According to Army Technology, “3D printing in the defence manufacturing: issue 100 of Global Defence Technology out now. Global Defence Technology is back for a special celebratory 100th issue, as always packed with the latest industry news and analysis. In this issue, we explore the potential of additive manufacturing for defence applications, speak to Airbus about its involvement in the new DSEI Space Hub launching this year, and more.”
According to EDA’s ground-breaking project, “Additive Manufacturing Feasibility Study & Technology Demonstration. Aims to assess the areas where Additive Manufacturing (AM) (3D-printing) can have a positive impact on defence capabilities and to demonstrate its feasibility. In the morning of 31 May 2017, the 3D-printing lab was loaded on-board a Spanish C-130 and completed a successful 30-minute flight. This test was pivotal to examining the feasibility of the facility to be deployed by air. After landing, the lab and its equipment were inspected and found to have encountered no issues from the airlift.”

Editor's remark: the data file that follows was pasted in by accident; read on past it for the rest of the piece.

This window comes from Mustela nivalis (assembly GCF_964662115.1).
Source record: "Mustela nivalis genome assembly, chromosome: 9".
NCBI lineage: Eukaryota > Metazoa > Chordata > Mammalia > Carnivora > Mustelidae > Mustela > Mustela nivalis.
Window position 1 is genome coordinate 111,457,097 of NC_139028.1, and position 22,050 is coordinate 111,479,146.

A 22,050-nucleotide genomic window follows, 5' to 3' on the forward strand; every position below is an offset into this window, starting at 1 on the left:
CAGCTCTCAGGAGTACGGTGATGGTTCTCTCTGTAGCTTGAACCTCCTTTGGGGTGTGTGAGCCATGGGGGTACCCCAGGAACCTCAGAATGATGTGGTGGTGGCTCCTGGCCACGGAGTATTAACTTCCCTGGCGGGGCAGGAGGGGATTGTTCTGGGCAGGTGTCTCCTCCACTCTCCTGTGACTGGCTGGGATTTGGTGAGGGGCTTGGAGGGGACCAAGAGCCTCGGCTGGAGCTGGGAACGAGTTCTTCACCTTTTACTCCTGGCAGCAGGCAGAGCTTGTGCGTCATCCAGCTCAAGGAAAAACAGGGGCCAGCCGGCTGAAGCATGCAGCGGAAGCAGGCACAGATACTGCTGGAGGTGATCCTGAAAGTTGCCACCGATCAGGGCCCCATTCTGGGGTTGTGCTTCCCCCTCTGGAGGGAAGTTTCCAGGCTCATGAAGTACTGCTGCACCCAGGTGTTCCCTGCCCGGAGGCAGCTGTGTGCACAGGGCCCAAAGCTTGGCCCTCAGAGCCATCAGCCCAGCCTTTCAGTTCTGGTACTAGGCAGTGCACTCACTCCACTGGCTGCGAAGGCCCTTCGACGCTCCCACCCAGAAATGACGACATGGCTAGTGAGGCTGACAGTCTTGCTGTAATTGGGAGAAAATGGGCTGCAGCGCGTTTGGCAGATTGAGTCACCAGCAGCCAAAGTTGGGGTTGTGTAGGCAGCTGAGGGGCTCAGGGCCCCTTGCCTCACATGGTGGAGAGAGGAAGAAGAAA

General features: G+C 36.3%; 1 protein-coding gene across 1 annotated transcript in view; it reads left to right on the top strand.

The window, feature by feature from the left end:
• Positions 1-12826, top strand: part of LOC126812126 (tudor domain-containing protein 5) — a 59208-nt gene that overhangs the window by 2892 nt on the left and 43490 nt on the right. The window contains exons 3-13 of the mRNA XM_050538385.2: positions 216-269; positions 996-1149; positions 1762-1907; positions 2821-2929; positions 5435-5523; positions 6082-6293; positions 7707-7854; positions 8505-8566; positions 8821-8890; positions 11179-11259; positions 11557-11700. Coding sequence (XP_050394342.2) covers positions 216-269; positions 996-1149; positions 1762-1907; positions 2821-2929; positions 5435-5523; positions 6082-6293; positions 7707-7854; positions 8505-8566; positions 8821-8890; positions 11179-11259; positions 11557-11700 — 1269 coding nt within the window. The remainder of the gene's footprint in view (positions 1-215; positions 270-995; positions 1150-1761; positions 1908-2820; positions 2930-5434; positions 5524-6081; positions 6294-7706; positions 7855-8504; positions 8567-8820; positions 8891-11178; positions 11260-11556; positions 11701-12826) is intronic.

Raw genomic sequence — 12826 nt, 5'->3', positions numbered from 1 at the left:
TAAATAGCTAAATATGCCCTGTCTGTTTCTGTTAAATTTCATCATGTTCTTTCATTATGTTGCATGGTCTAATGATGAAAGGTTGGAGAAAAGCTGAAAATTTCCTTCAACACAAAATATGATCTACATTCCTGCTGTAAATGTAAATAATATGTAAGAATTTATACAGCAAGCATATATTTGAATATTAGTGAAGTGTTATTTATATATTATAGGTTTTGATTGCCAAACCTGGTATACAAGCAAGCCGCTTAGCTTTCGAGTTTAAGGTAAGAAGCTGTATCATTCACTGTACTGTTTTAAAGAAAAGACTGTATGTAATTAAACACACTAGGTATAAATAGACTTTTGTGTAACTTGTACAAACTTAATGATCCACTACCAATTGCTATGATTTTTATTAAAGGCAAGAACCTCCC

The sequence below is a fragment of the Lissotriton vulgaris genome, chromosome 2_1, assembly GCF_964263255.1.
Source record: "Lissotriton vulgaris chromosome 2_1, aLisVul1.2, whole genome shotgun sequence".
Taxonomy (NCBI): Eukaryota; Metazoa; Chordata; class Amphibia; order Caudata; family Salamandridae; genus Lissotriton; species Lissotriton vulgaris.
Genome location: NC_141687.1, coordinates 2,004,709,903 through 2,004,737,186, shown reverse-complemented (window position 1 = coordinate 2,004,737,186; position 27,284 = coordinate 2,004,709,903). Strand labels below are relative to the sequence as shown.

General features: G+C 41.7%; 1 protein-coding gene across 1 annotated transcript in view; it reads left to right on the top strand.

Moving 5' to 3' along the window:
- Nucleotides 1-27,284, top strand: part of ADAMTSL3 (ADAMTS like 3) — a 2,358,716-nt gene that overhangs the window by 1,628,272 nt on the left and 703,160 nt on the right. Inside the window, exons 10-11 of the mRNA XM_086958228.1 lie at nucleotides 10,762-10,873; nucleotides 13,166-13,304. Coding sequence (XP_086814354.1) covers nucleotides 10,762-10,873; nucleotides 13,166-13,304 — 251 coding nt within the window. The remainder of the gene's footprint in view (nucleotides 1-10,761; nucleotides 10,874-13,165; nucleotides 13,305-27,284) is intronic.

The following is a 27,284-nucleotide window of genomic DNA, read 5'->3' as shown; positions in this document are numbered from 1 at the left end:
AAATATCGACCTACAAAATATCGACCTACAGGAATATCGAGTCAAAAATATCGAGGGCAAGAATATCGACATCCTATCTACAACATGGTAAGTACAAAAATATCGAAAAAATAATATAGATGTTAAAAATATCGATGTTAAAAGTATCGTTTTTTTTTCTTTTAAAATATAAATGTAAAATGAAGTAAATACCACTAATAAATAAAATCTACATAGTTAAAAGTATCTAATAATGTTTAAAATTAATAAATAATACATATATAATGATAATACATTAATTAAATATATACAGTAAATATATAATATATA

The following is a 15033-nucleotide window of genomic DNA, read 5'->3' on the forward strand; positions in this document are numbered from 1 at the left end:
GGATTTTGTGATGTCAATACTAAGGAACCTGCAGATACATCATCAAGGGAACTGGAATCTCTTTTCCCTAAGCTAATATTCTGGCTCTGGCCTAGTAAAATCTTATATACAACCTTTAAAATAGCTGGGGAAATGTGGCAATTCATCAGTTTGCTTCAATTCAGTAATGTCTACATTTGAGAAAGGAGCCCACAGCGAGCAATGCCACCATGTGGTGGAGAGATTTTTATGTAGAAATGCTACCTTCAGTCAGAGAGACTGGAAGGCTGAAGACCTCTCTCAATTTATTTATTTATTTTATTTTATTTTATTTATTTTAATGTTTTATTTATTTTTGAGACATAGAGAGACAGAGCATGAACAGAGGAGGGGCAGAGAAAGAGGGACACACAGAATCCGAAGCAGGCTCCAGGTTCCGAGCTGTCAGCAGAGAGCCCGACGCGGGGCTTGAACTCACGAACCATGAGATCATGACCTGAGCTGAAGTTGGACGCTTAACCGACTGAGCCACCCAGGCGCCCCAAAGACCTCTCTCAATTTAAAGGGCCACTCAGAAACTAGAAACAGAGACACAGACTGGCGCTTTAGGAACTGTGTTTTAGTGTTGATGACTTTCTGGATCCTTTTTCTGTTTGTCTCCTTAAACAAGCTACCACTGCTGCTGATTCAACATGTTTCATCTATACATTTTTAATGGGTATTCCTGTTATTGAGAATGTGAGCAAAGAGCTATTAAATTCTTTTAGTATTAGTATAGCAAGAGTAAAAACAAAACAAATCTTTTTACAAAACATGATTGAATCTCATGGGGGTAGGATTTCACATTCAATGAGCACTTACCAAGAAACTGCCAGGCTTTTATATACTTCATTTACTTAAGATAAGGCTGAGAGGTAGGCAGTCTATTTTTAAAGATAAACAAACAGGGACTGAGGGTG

According to Mark Mirotznik, professor of electrical engineering at the University of Delaware,” for technologies like wearables and things like that, it means we don’t have to have flat electronics anymore or flat antennas, it can be flexible. So for those applications, it’s really novel that you can actually print all of this stuff on a flexible membrane. It opens up new possibilities. 3D printing (specifically, NanoParticle Jetting technology offered by XJet) is the only manufacturing technique capable of meeting the production demands of a new kind of passive beam steering 5G antenna designed by his team.”
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